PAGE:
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  • Humanitarian aid workers support millions of people around the world

  • affected by conflict and natural disasters.

  • They are exposed to stress and trauma

  • day in, day out,

  • they help save lives, but they often put their own lives at risk.

  • I've witnessed huge amounts of trauma and violence and death

  • and it is very stressful.

  • There are times when you start questioning what you're doing there,

  • but then you think about what would happen if you weren't there.

  • It's very hard when you see someone struggling with their lives.

  • And at that point when you see you can do nothing

  • it has its impact on us emotionally.

  • There's a saying in humanitarian aid work

  • that it's not the bombs and bullets that are our greatest enemy,

  • it's our own despair.

  • How do they cope with the pain, the suffering they see?

  • What does it take to be a humanitarian in our time?

  • I believe that every single human life matters.

  • There is a lot of politics in this world

  • and a lot of people like to reduce humans to numbers

  • and to masses, and to take away the individual story.

  • Every single person who's a refugee,

  • every single person who's migrating,

  • seeking a better life for themselves and their children

  • has a story, they are somebody's son or daughter,

  • brother or sister.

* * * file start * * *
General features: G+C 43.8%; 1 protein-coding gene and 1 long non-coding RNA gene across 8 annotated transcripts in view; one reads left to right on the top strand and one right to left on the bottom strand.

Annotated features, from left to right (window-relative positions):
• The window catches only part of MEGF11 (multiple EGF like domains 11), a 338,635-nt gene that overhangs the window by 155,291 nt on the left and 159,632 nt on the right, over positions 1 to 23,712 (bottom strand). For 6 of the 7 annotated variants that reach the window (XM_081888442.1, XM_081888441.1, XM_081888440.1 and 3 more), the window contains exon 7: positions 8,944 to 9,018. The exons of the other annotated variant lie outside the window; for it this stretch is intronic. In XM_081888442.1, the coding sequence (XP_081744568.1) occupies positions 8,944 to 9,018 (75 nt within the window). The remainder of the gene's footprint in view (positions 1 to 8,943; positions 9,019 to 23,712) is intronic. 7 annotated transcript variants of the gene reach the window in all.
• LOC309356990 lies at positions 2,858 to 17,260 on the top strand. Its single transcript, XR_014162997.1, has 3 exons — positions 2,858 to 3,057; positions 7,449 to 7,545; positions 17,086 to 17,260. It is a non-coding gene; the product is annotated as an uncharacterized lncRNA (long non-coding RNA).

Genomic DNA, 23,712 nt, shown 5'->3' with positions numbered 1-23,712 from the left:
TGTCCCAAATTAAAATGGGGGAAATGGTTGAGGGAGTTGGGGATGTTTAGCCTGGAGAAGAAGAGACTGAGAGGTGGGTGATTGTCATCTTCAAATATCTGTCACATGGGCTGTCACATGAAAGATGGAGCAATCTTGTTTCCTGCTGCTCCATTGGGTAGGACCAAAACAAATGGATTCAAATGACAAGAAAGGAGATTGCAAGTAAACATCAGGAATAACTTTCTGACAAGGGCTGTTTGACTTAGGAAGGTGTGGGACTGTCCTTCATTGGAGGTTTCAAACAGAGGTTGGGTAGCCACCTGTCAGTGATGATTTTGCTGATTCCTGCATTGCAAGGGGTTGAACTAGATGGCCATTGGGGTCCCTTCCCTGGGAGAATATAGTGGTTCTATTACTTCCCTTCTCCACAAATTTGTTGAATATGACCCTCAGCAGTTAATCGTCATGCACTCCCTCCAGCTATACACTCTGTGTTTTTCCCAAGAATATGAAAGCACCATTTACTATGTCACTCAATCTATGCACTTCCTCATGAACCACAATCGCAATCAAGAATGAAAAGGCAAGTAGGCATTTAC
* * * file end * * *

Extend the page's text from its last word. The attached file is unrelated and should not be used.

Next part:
• And we have to remember that.

  • Every single one of those lives is precious.

  • The reason that I wanted to do something with my life

  • was because I had been a refugee in Pakistan

  • and I could see the differences

  • that the refugees and the local people had there

  • and I wanted to do something.

  • During my time in different conflict zones

  • I was very acutely aware, as were my colleagues,

  • that we're constantly at risk of being maybe kidnapped,

  • being caught up in the conflict, accidentally,

  • but also maybe being targeted.

  • And there's been plenty of times where I've accepted the risk

  • to go to an area because I felt willing to accept

  • the possibility that something could happen to me.

  • If international aid workers like myself weren't in those areas

  • providing these types of services,

  • working with the local doctors, nurses, medics, everybody else

  • to try and provide healthcare services to the population,

  • then you can't really comprehend how much worse it could even get

  • if we weren't there.

  • Many of us have our own ideas about what kind of a person

  • becomes an aid worker. Are they accurate?

  • I think everybody has to realise that humanitarian workers are not saints.

  • It is a real profession, humanitarian work.

  • We're here because we want to do a good job,

  • and we want to help people.

  • And at the same time, we're also still just people

  • who have our own flaws, our own faults, our own whims,

  • our own wants.

  • I think one of the big misconceptions

  • about humanitarian aid workers and charity workers, in general perhaps,

  • is that we're a bunch of naive do-gooders

  • who are idealists and perhaps not really acquainted

  • with the brutal realities of life

  • and all the political compromises involved.

  • Nothing could be further from the truth.